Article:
PM Promises to Amend the Charter: Government to offer a Version of its Own Reform Bill

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Prime Minister Prayut Chan-o-cha has promised to press for constitutional changes, saying that the government will present its own version of the rewrite bill at the next parliamentary session.

Speaking after a Cabinet meeting, the Prime Minister claimed that his position was to help the House Committee appointed to review the changes to the Charter. If and when the opposition submits a bill of amendment to the Charter to Parliament , the Government shall also submit its version.

The Prime Minister’s move comes in the midst of calls for controversial charter changes , especially from opposition activists and student activists. He added that he supported changes to the charter where possible. The House Committee will address the plan for a charter amendment, and the governing Palang Pracharath Party and its coalition partners will work together to draft their own legislation. He also said the government will hold “new generation people” forums this month to express views about what they want the future of Thailand to be like.

The National Economic and Social Development Council and the related ministries will be responsible for coordinating these forums. Jade Donavanik, a legal analyst and former advisor to the Constitutional Drafting Committee, told the Bangkok Post that he had reservations regarding the use of legislative processes to change the constitution. This means that people will be excluded from the process and it is possible that any amendments to contentious laws, in particular those affiliated with the Senate, will remain unchanged.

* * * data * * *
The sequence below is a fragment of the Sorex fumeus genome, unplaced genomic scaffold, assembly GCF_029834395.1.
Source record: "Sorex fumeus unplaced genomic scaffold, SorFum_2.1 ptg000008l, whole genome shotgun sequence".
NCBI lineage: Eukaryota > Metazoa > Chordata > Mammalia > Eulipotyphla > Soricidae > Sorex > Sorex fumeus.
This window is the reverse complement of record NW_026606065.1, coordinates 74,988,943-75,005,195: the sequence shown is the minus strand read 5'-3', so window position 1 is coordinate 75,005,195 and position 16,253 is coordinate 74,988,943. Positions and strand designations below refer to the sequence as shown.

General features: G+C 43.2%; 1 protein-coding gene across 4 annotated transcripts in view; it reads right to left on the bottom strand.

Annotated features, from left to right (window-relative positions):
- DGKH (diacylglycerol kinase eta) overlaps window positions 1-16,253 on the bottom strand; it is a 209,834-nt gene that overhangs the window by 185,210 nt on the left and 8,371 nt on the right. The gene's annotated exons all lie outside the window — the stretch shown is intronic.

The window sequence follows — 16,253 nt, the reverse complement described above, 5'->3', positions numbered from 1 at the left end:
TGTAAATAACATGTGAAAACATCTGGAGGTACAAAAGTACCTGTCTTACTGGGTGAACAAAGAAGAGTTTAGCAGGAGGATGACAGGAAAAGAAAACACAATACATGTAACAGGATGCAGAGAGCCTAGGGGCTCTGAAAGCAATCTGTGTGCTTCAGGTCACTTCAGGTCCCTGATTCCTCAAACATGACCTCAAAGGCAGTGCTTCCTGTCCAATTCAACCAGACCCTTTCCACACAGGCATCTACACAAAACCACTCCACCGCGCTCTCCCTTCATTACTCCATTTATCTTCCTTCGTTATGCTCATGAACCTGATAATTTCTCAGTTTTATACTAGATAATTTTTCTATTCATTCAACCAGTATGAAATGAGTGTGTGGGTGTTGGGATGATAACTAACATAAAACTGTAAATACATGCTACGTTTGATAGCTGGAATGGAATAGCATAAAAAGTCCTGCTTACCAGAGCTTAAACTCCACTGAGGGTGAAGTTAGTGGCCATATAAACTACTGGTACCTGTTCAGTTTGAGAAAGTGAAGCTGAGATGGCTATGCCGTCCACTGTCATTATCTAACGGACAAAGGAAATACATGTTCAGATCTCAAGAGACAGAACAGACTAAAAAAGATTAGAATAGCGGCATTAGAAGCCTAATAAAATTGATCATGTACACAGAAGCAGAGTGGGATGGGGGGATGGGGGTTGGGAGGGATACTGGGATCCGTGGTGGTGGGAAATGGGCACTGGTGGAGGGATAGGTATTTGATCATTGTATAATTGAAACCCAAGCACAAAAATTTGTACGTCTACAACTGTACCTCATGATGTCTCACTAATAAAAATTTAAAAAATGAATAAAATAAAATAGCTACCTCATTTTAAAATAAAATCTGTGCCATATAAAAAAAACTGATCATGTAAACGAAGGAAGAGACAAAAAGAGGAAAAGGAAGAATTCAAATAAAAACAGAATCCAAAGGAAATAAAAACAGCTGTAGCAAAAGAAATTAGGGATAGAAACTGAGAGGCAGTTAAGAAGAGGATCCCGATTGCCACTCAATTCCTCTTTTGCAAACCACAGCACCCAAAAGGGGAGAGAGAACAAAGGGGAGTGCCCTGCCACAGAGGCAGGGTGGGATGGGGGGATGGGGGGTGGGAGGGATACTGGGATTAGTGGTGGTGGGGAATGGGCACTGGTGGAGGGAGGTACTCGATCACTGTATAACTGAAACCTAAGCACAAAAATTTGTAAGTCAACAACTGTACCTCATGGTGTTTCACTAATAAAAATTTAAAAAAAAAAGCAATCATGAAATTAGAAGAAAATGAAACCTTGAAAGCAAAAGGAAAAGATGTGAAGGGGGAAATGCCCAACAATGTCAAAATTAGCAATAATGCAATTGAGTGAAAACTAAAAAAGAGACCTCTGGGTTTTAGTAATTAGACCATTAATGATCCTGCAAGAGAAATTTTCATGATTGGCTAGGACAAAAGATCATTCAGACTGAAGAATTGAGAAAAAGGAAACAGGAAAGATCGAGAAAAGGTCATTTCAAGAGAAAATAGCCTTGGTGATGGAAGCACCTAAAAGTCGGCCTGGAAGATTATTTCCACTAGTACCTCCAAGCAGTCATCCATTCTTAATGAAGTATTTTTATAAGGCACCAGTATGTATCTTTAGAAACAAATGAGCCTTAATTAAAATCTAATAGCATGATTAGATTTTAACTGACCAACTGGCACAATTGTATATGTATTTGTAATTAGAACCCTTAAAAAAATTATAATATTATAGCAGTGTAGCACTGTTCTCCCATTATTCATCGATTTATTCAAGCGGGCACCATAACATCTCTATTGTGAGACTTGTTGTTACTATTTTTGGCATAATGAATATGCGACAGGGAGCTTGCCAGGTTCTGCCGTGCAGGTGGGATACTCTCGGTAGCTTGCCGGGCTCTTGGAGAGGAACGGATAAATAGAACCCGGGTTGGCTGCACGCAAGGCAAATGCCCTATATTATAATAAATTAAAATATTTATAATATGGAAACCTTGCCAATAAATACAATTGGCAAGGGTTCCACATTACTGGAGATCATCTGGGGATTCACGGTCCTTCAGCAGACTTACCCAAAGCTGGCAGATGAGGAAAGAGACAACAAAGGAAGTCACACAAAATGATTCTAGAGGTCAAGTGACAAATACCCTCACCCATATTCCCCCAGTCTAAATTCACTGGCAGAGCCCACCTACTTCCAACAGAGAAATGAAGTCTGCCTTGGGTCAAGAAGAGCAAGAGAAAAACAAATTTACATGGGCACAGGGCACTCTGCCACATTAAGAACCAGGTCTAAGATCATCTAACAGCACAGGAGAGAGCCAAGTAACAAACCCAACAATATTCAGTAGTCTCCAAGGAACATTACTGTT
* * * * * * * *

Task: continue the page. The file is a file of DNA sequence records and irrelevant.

The Free Youth Group and the Student Union of Thailand, which held an anti-government demonstration on July 18, called on the government to dissolve the parliament, avoid using draconian laws against critics and rewrite the constitution.

In order to show its seriousness in supporting the constitutional reforms, the Prime Minister must be more clear about the proposed changes to the charter that the government would bring to Parliament. Key Pheu Thai figures told the press briefing on Monday that the charter amendments should be completed easily and without a referendum after the amendments have been finalized.

This Charter was approved in a referendum on 7 August 2016. Pheu Thai chief Sompong Amornvivat said that the motion was aimed at amending Section 256 of the Constitution in order to promote constitutional changes. Under Section 256, the amendment includes the support of at least one third of the Senate or 84 senators. Critics have found the provision a big obstacle to reforming the charter.

Mr Sompong said that the section should be changed so that a meeting can be set up to draft a new constitution, with or without the help of the Senate. The Pheu Thai chief said that it would take too much time to implement the amendment and that it would also be too expensive to hold a referendum on the proposed charter.

Two urgent changes demanded by opposition lawmakers concern the electoral system, which they have criticized as complicated and unfair, and the composition of the Senate, which is seen as beneficial to the government.

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